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Bloomberg: Russia Delays Shell Cancellation Threat to Oct. 20 (Update2)

By Torrey Clark

Sept. 26 (Bloomberg) — Russia gave Royal Dutch Shell Plc almost a month to remedy violations at the $22 billion Sakhalin-2 oil and gas project, before the government decides whether to cancel a key permit for the development.

Shell must respond to government requests for proposals on fixing environmental and safety problems, Natural Resources Minister Yuri Trutnev said today in Moscow. His ministry yesterday started a review of Sakhalin-2 that will conclude on Oct. 20, after which it will decide whether Shell can finish building pipelines and a plant to liquefy natural gas.

“We must do everything possible to rectify the situation without stopping the project,” Trutnev told reporters in Moscow today. “We don’t see Sakhalin Energy developing new project documents and eliminating the impact on the environment. And if they don’t, we’ll stop the project.”

Shell, BP Plc, Exxon Mobil Corp., and Total SA face demands from Russia to cede some control of oil and gas fields to state- aligned companies, OAO Gazprom and OAO Rosneft. The foreign-led ventures have become anomalies in Russia as President Vladimir Putin increases state control over the energy industry.

“There’s a lot of noise out there,” said Tony Shepard, an analyst at Charles Stanley & Co. Ltd. in London. “We’ll have to wait and see what happens to the BP and Shell projects in Russia.”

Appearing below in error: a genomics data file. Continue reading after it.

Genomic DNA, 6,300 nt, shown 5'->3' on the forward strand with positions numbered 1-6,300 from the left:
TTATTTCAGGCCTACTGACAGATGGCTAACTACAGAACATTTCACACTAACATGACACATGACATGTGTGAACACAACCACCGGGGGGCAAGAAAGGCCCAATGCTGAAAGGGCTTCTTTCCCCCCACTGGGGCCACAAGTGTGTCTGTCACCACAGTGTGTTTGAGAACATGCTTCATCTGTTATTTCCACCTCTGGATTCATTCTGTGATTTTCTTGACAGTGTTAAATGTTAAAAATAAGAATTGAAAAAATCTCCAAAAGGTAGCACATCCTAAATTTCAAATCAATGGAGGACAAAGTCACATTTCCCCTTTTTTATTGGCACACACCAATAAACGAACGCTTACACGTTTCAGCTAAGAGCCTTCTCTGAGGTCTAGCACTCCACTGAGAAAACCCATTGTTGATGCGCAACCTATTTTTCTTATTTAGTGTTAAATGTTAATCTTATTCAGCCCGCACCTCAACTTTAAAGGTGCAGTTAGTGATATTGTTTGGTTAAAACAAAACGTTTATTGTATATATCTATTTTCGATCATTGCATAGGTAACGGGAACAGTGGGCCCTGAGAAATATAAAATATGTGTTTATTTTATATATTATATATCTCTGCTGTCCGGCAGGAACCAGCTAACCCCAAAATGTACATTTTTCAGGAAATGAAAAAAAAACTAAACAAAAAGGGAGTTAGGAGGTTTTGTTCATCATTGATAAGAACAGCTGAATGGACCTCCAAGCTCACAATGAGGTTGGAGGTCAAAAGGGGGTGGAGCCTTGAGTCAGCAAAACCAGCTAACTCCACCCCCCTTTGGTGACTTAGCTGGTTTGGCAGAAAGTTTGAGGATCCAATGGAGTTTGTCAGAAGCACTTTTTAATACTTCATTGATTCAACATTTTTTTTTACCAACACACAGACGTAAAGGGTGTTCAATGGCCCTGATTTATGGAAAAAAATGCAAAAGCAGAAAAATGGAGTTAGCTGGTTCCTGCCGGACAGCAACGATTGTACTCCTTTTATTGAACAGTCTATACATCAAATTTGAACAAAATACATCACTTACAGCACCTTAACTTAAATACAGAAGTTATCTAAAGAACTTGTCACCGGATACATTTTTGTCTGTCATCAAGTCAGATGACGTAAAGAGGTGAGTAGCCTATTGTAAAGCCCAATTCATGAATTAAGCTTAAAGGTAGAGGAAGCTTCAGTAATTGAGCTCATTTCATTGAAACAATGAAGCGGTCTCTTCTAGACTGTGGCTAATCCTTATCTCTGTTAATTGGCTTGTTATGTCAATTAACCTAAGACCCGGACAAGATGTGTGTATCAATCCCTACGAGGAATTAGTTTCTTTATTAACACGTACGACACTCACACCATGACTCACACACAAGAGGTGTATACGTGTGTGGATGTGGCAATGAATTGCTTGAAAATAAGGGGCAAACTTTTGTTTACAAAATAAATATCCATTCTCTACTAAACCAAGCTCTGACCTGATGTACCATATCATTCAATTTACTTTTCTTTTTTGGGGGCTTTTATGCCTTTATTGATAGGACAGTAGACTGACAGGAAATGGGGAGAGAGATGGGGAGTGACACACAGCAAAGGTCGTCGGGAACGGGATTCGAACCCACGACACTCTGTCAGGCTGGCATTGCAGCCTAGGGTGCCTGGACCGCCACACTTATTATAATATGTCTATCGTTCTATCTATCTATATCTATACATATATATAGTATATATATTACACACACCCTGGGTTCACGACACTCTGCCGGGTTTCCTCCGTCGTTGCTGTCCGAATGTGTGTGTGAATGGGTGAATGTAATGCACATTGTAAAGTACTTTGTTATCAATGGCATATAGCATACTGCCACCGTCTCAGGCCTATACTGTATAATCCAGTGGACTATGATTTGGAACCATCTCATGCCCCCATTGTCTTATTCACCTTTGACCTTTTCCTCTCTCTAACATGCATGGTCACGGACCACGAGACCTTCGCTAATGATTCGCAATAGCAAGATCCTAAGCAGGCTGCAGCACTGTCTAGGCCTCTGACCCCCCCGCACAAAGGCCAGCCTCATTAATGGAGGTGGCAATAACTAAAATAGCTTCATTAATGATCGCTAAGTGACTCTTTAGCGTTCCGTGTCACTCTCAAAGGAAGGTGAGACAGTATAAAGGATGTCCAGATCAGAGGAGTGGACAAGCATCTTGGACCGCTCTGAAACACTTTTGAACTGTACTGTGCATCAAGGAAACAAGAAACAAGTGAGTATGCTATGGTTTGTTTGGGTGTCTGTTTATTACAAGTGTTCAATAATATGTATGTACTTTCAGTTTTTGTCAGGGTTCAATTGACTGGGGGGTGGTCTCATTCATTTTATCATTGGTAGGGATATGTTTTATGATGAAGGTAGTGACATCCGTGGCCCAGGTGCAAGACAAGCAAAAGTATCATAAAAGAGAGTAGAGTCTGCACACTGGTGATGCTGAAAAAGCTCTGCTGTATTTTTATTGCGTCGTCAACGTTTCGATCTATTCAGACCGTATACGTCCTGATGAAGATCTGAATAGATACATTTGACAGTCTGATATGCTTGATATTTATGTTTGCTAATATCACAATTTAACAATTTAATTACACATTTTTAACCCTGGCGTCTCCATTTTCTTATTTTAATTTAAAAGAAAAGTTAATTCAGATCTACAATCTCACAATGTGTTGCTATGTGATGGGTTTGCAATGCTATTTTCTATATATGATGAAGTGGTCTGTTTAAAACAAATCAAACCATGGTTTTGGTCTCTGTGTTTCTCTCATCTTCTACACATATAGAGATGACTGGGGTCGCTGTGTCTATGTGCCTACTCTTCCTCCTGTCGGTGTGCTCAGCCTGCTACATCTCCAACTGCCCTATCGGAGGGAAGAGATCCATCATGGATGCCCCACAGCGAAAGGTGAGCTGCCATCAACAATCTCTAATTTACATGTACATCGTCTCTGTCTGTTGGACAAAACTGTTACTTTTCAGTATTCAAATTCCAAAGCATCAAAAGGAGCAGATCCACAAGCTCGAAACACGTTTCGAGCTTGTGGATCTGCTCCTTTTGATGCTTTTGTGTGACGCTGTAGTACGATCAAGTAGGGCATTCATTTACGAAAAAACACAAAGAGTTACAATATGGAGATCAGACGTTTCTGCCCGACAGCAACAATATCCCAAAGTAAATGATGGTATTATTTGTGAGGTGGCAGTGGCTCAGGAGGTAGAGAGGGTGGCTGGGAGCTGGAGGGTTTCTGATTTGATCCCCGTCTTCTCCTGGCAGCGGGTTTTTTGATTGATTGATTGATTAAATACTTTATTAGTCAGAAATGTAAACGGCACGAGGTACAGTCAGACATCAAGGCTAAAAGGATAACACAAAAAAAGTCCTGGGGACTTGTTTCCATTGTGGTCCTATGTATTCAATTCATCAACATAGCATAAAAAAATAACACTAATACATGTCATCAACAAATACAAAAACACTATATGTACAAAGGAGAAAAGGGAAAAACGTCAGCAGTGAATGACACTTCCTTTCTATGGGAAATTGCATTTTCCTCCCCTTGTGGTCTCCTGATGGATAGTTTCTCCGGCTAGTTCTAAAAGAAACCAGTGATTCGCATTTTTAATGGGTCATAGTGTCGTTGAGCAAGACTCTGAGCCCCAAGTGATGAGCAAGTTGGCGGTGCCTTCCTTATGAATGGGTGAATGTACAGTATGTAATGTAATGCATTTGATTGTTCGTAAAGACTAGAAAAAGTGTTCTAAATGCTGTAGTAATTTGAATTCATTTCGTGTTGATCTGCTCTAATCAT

No Pressure

Trutnev denied his ministry was putting political pressure on Shell or other companies. The ministry has sought to cancel Shell’s permit to finish building pipelines and a plant to liquefy natural gas at Sakhalin-2, citing environmental and safety concerns.

The permit “should never have been signed,” Trutnev said. The document, which was approved by his predecessor, had more than 60 matters of concern regarding the environment or safety, he said.

Losing the environmental permit could cost Sakhalin Energy about $10 million, lead to a delay of about 17 months in the project and leave 15,000 people out of work, company Vice President Igor Ignatyev said in an interview on Echo Moskvy radio, transcribed on the station’s Web site.

Sakhalin Energy has already committed to deliver fuel from the planned LNG plant to customers in Japan and Korea from 2008.

International environmental groups, such as the World Wildlife Fund and Greenpeace have been fighting the Sakhalin-2 project, saying it could kill off endangered whales, ruin fishing grounds and irreparably damage traditional ways of life on the island.

BP Under Review

BP Plc’s $18 billion Kovykta gas field will be reviewed late this year, running into the start of next year, after which a decision will be made on that project, Trutnev said.

BP’s OAO TNK-BP Holding oversees the Kovykta development.

Valery Pak, the head of TNK-BP unit OAO Rusia Petroleum, was summoned to the Prosecutor General’s Office and “officially warned” his company must fix the problems or face losing its license in the Irkutsk region, according to a statement yesterday posted on the prosecutor’s Web site.

The ministry will also look at Total’s Kharyaga project in the Russian Arctic as part of its regular projects inspections. The ministry’s questions about the project aren’t critical, Trutnev said.

Mitsubishi Corp. and Mitsui & Co., Japan’s two biggest trading companies, hold 45 percent of the Sakhalin-2 project and Shell owns the rest. Shell last year raised the doubled its cost estimate for the second part of the project to $20 billion, making the total cost of the project about $22 billion.

To contact the reporter on this story: Garfield Reynolds in Moscow at [email protected]

Last Updated: September 26, 2006 13:18 EDT
 

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